Are The Right People Finding the Right Page On Your Website?
Just the other day I was talking with one of our full service SEO clients about the progress of their new site. This company, a staffing agency, operates in multiple verticals, so their SEO program has a lot of ground to cover. I noticed in their Google Analytics account and Webmaster Tools data that one particular vertical seemed to be doing really well organically. Since the beginning of the year one of their staffing pages in that category has pulled thousands of organic visitors, when before it was hardly getting any organic traffic. That’s exactly the kind of growth we like to see!
But when I brought this up to our client they mentioned that the amount of leads that section of their business was getting hadn’t increased at all. Until I had mentioned it they didn’t realize that vertical was getting so much organic traffic! So what gives? How could a page triple its traffic but not see any increase in leads over the same amount of time? Turns out, the page itself was to blame.
This staffing agency refers to their job seekers/candidates as “consultants.” But it seemed like, for those coming to that page on their site, they were looking for consulting services in a particular field, and were not actually the job seekers the page was trying to attract. This was a simple case of the content not matching the user-intent and search behavior, which is a common problem many websites deal with.
It’s important to remember that at the end of the day your website needs to connect with your target audience and reflect their needs, ideas, and search patterns. While it needs to appeal to your C-suite (because they are the ones signing off on the final design), you can’t let your bosses need to be cool or savvy or different get in the way of actually doing business. Sometimes you have to work industry jargon into your site’s copy in order to prove to other industry leaders and competitors that you belong there, but if your audience isn’t using that jargon to search what good is it really doing for your business?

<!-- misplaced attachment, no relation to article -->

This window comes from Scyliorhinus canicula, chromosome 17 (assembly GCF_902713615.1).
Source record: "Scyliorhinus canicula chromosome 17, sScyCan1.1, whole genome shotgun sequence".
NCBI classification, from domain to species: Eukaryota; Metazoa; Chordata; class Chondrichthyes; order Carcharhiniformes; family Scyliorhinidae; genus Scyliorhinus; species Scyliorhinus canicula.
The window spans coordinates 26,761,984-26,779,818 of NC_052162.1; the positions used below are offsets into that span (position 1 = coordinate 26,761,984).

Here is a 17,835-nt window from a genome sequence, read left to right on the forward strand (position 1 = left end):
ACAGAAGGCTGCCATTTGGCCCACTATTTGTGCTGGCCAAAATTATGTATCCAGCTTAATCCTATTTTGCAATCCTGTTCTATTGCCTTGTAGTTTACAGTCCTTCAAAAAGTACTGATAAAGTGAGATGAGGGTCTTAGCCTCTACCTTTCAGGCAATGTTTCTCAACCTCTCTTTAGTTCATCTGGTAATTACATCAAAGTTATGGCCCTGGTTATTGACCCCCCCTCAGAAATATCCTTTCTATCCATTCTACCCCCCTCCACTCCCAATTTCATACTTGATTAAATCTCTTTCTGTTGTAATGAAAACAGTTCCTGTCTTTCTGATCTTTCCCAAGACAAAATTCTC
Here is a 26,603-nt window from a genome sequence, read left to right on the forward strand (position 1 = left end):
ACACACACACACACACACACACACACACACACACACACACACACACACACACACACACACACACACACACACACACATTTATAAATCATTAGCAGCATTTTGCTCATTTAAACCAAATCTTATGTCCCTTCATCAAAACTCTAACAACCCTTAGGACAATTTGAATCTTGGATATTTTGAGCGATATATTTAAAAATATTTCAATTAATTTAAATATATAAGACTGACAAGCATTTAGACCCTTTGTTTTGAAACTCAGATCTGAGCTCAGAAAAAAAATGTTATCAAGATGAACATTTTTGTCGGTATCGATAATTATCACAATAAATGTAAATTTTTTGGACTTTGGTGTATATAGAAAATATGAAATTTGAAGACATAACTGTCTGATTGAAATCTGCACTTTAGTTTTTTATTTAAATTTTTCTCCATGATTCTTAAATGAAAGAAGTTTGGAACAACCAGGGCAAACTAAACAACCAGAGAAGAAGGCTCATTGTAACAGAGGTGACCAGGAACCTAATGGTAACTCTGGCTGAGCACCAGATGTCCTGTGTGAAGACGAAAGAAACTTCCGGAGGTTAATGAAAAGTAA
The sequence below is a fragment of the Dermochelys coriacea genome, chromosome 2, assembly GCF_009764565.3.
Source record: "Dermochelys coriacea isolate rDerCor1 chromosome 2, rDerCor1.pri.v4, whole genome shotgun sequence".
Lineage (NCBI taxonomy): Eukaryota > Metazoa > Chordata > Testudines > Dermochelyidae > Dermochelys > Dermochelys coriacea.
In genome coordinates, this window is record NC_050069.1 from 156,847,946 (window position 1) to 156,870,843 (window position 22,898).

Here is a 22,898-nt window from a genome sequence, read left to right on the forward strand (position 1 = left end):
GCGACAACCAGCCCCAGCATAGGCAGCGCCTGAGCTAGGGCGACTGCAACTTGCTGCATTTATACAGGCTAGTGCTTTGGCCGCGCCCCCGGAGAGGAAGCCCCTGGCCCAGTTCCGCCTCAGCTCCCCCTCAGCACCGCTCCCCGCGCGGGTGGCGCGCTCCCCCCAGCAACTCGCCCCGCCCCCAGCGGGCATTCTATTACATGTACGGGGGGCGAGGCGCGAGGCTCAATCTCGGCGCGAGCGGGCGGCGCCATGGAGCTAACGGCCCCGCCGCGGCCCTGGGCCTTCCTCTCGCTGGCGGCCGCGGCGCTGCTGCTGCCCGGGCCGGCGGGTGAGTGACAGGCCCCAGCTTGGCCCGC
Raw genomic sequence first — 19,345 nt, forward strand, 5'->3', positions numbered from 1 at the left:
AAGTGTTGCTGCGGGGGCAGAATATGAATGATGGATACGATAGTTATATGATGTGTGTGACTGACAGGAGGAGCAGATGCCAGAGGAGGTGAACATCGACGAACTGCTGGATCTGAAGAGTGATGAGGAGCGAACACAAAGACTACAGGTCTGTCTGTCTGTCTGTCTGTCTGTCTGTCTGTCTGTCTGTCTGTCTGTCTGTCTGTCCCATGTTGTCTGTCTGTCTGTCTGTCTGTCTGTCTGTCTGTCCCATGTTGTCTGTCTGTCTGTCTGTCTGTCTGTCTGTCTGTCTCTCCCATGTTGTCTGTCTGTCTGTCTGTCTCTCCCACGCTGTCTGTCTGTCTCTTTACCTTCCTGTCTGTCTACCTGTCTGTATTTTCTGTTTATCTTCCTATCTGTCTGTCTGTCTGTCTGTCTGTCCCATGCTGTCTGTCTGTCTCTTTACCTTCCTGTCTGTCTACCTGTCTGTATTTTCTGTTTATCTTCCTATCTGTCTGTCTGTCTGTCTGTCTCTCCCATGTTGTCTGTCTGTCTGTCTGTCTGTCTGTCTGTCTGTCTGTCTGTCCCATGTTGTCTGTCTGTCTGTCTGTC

For instance, in the case of our staffing firm client, the page is meant to be targeting people that are searching for things like “careers in X,” or “X job opportunities,” but the content has been written to support searches around “X consulting.” Hence, they are getting a lot of people to the site that are looking to hire a consultant, not people that are looking for jobs in this field. This is a concern that I had pointed out to them several months ago, but the company has hung it’s hat on calling their job seekers “consultants”, so it’s no real surprise that there is a disconnect between the search traffic, the user intent, and the content’s goals.
This is something that every site manager needs to keep an eye on, especially as time goes by. Search patterns and behaviors change. The way people look for information today might not be how they search for the same ideas in 6 months. While you don’t have to chuck your entire website out the window to keep up with the changing tide, you will need to revisit and tweak your content from time to time to make sure it stays on point.
Categorized in: SEO
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